Former Buffalo Bills quarterback Jim Kelly has been a leader in gaining recognition and research funding for Krabbe disease, following the diagnosis of his son, Hunter, in 1997. Hunter Kelly died of the disease on August 5, 2005, at the age of 8.

Cove Ellis is a child from Georgia, United States, that was diagnosed with the disease in early 2016. Cove's family, along with her community, have worked to raise awareness of the disease and helped pass Cove's Law. This law allows parents the option to have prenatal screening for the disease which can potentially save the child.[17]

Other animals[edit]

Krabbe disease may also be found in cats[18] and in dogs, particularly the West Highland White Terrier and Cairn Terriers.[19][20] The disease may also be found in dolphins.[citation needed]

See also[edit]


  1. ^ a b c d e Langan, Thomas J (23 November 2016). "Krabbe disease". UpToDate. Retrieved 18 October 2018.
  2. ^ a b Duffner, Patricia K.; Barczykowski, Amy; Jalal, Kabir; Yan, Li; Kay, Denise M.; Carter, Randy L. (September 2011). "Early Infantile Krabbe Disease: Results of the World-Wide Krabbe Registry". Pediatric Neurology. 45 (3): 141–148. doi:10.1016/j.pediatrneurol.2011.05.007. PMID 21824559.
  3. ^ Li, Y; Sands, MS (November 2014). "Experimental therapies in the murine model of globoid cell leukodystrophy". Pediatric Neurology (Review). 51 (5): 600–6. doi:10.1016/j.pediatrneurol.2014.08.003. PMC 4252788. PMID 25240259.
  4. ^ synd/1457 at Who Named It?
  5. ^ Hussain, S. A.; Zimmerman, H. H.; Abdul-Rahman, O. A.; Hussaini, S. M.; Parker, C. C.; Khan, M. (May 2011). "Optic Nerve Enlargement in Krabbe Disease: A Pathophysiologic and Clinical Perspective". Journal of Child Neurology. 26 (5): 642–644. doi:10.1177/0883073810387929. PMID 21285037.
  6. ^ Cannizzaro, L.A. (1994). "Regional mapping of the human galactocerebrosidase gene (GALC) to 14q31 by in situ hybridization". Cytogenetic and Genome Research. 66 (4): 244–245. doi:10.1159/000133703. PMID 8162701.
  7. ^ "Krabbe disease". National Institutes of Health.
  8. ^ Kohlschütter, A (2013). Lysosomal leukodystrophies: Krabbe disease and metachromatic leukodystrophy. Handbook of Clinical Neurology. 113. pp. 1611–18. doi:10.1016/B978-0-444-59565-2.00029-0. ISBN 9780444595652. PMID 23622382.
  9. ^ Duffner, Patricia K.; Caggana, Michele; Orsini, Joseph J.; Wenger, David A.; Patterson, Marc C.; Crosley, Carl J.; Kurtzberg, Joanne; Arnold, Georgianne L.; Escolar, Maria L. (2009-04-01). "Newborn Screening for Krabbe Disease: the New York State Model". Pediatric Neurology. 40 (4): 245–252. doi:10.1016/j.pediatrneurol.2008.11.010. PMID 19302934.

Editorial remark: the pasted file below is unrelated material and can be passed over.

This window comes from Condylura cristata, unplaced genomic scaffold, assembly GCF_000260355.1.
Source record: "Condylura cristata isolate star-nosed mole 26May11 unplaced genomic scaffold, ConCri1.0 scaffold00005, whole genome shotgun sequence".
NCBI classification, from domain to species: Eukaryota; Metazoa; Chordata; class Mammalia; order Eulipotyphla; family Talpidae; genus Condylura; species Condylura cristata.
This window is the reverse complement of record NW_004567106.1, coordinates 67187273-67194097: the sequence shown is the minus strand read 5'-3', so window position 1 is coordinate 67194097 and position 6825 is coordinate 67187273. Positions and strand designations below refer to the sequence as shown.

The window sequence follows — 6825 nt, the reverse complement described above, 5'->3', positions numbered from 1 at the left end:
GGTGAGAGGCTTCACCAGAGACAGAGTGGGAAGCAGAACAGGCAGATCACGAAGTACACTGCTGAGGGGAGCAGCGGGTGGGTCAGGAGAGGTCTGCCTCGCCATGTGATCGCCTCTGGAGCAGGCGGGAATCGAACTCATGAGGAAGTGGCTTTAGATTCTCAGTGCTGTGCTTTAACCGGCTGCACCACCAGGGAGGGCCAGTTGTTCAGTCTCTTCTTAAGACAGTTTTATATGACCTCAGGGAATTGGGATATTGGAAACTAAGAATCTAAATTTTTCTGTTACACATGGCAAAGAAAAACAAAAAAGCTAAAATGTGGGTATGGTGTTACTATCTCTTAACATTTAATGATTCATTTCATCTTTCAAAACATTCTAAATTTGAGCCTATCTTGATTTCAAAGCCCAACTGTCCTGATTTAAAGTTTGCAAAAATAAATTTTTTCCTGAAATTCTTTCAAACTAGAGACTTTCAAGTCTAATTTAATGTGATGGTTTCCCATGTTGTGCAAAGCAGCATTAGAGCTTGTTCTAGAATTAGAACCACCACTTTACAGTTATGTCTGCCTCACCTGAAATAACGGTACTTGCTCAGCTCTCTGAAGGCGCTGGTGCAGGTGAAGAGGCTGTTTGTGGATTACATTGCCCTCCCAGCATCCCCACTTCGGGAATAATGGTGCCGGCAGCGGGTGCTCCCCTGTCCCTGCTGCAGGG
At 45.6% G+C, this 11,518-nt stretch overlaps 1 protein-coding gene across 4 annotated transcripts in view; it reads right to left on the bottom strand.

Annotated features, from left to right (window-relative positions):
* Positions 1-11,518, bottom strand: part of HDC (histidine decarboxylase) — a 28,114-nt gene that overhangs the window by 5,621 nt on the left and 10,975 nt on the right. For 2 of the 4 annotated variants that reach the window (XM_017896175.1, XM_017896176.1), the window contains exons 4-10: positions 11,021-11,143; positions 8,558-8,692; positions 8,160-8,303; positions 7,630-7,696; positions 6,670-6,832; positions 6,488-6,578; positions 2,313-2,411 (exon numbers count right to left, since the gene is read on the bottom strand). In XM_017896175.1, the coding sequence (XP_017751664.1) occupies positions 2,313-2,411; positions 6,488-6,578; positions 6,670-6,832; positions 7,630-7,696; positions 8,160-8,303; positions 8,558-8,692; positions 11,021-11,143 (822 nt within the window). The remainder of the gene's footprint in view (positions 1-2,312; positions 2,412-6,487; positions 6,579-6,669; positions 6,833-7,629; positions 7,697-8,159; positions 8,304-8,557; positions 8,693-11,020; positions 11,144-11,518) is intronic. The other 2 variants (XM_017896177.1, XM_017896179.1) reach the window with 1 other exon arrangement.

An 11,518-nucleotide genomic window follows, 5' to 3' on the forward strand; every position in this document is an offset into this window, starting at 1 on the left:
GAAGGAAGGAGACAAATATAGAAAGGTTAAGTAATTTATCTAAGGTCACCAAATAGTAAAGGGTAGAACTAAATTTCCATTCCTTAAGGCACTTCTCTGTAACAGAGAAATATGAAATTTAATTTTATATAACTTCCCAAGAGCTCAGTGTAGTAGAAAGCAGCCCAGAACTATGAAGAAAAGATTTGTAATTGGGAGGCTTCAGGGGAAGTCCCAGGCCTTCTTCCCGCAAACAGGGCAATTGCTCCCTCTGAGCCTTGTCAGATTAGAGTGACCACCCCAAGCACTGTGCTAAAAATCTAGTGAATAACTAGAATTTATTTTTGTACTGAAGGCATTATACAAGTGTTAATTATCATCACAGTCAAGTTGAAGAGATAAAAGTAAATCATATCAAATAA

10. ^ (KRS 214.155)
  11. ^ "unbs_state - Hunter's Hope Foundation". Retrieved 2016-11-14.
  12. ^ Runevitch, Jennie. "Bryce's Battle: Family gets law change after deadly diagnosis". WTHR.
  13. ^ Escolar ML, Poe MD, Provenzale JM, Richards KC, Allison J, Wood S, Wenger DA, Pietryga D, Wall D, Champagne M, Morse R, Krivit W, Kurtzberg J (2005). "Transplantation of Umbilical-Cord Blood in Babies with Infantile Krabbe's Disease". New England Journal of Medicine. 352 (20): 2069–2081. doi:10.1056/NEJMoa042604. ISSN 0028-4793. OCLC 206940639. PMID 15901860. BL Shelfmark 6084.000000.
  14. ^ a b "Krabbe disease". Genetics Home Reference. United States National Library of Medicine. 2008-05-02. Retrieved 2008-05-07.
  15. ^ Zlotogora J (1985). "Krabbe disease: Increased incidence in a highly inbred community". American Journal of Medical Genetics. 21 (4): 765–770. doi:10.1002/ajmg.1320210420. PMID 4025402.
  16. ^
  17. ^ Miller, Andy (March 18, 2017). "Georgia lawmakers considering bill on testing newborns for rare genetic disorder". Athens Banner-Herald. Athens Banner-Herald. Retrieved 25 March 2017.
  18. ^ Salvadori C, Modenato M, Corlazzoli DS, Arispici M, Cantile C (May 2005). "Clinicopathological features of globoid cell leucodystrophy in cats". J. Comp. Pathol. 132 (4): 350–6. doi:10.1016/j.jcpa.2004.12.001. PMID 15893994.
  19. ^
  20. ^ Capucchio MT, Prunotto M, Lotti D, Valazza A, Galloni M, Dore B, Pregel P, Amedeo S, Catalano D, Cornaglia E, Schiffer D (2008). "Krabbe's disease in two West Highland White terriers". Clin. Neuropathol. 27 (5): 295–301. doi:10.5414/npp27295. PMID 18808060.

This article incorporates public domain text from the United States National Library of Medicine and the National Institute of Neurological Disorders and Stroke.

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External resources